As always feel free to leave comments, or questions. If you like this post or site, like it on Facebook, follow it on Twitter, subscribe, or share it with someone. The more, the merrier.

Link of the Week: Hatrack River

A Stack of Books

Some book on one of my classroom bookshelves

Another Favorite Author

Recently I decided to begin a weekly feature wherein I wrote a short post about blog or website that I particularly enjoy or find useful. This week’s post is the second in that series.

I chose the website of another favorite author, Orson Scott Card, as this week’s link. I decided to focus on Card’s website because of a recent incident involving  a who read from Card’s most famous book Ender’s Game being put on leave because a parent said it was pornographic. So, in response to what I consider the most ridiculous piece of news in awhile, this week’s link is for:

Hatrack River The Official Web Site of Orson Scott Card.

I became an instant fan of Card the first time I read Ender’s Game. I went on to red the sequels and the companion Shadow series; all of which served to solidify my status as a Card fan. For several years I have had my students read Ender’s Game and it may be the book they have enjoyed the most. It is a rarity for any of the students I have taught to say they did not enjoy the book. Many of them go on to read the other Ender books on their own. I can’t think of any other book I have ever used that fosters such interest or engagement.

Your's Truly with Orson Scott Card

Your's Truly with Orson Scott Card

I first ran across Card’s website when I began using the novel in class, and I also became an instant fan of it. While the bulk of the site is devoted to Card’s books, there is a section devoted to recent articles he has written as well as another section of research materials for students and teachers. The research section is what makes this site really stand out for me and I always recommend it to students who sometimes decide to write about Card or Ender’s Game for an assignment.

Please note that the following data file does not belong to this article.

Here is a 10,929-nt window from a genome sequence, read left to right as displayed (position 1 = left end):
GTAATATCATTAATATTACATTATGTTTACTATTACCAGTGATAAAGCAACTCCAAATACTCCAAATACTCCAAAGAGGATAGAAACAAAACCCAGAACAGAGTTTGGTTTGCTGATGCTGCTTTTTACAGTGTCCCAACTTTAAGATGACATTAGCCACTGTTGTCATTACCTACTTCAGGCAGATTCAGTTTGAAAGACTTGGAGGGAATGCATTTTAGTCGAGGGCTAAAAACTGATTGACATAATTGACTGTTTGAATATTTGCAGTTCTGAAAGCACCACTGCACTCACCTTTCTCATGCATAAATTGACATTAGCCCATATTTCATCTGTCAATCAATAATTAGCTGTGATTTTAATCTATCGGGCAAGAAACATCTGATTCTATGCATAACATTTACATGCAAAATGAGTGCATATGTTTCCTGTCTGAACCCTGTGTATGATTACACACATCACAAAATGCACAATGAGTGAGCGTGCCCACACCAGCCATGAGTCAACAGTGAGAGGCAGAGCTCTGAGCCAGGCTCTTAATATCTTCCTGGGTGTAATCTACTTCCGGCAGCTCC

So, from a teacher’s standpoint it was an easy decision to make Hatrack River this week’s link. You should check it out sometime–it is worthy of a visit–or several.

Have you used any of Card’s book’s in your classroom? Which of Card’s books have you read? What is your favorite?

As always feel free to leave comments, or questions. If you like this post or site, like it on Facebook, follow it on Twitter, subscribe, or share it with someone. The more, the merrier.

Blog Link of the Week: Neil Gaiman

Pens and pencils on my desk

Pens and pencils on my desk

I spend a lot of time reading. Big surprise big surprise since I am an English teacher. One thing I have noticed since starting this blog is that I read more and more material that is online. Whether it is surfing around looking for inspiration, or information, or interesting blogs, the list of blogs and sites I like to revisit continues to grow and grow. With that in mind, I thought I would start sharing some of my favorite links to various locations around the web. This post is the first in what I intend to be a regular, weekly feature.

As a reader, English teacher, and wanna-be writer, words hold a special power over me. Well, saying that it is the words that have the power is probably a bit misleading. The real power comes from the ideas–and the transmitting of those ideas from one person to another through markings on a page, or screen. It should come as no surprise then that writers grab my attention rather easily. Some more than others. Professional writers who give us a glimpse into a life filled with writing usually make it into my bookmarks or favorites folder. And that is where I am going to start this new weekly feature, with the author Neil Gaiman.

Here is the link to Gaiman’s blog: Neil Gaiman’s Journal. His official website can be found here: neilgaiman.com. I must admit that I didn’t really visit either of those two sites until I started following Gaiman on Twitter.

Gaiman frequently tweets and updates his blog. So, getting a glimpse into the life of a professional writer is pretty easy and entertaining with his tweets and posts. He covers just about everything–from his current projects to things that inspire him.

So, whether you are looking for inspiration, insight,  or entertainment, visiting Neil Gaiman’s blog is a sure win.

Which writers have blogs that you like to visit? Which authors do you follow on Twitter?

As always, please feel free to leave a comment, ask a question, give some advice, or tell me to shut up. If you like this post, or blog, please follow it on Facebook or Twitter, subscribe to it, or share it with a friend. The more, the merrier.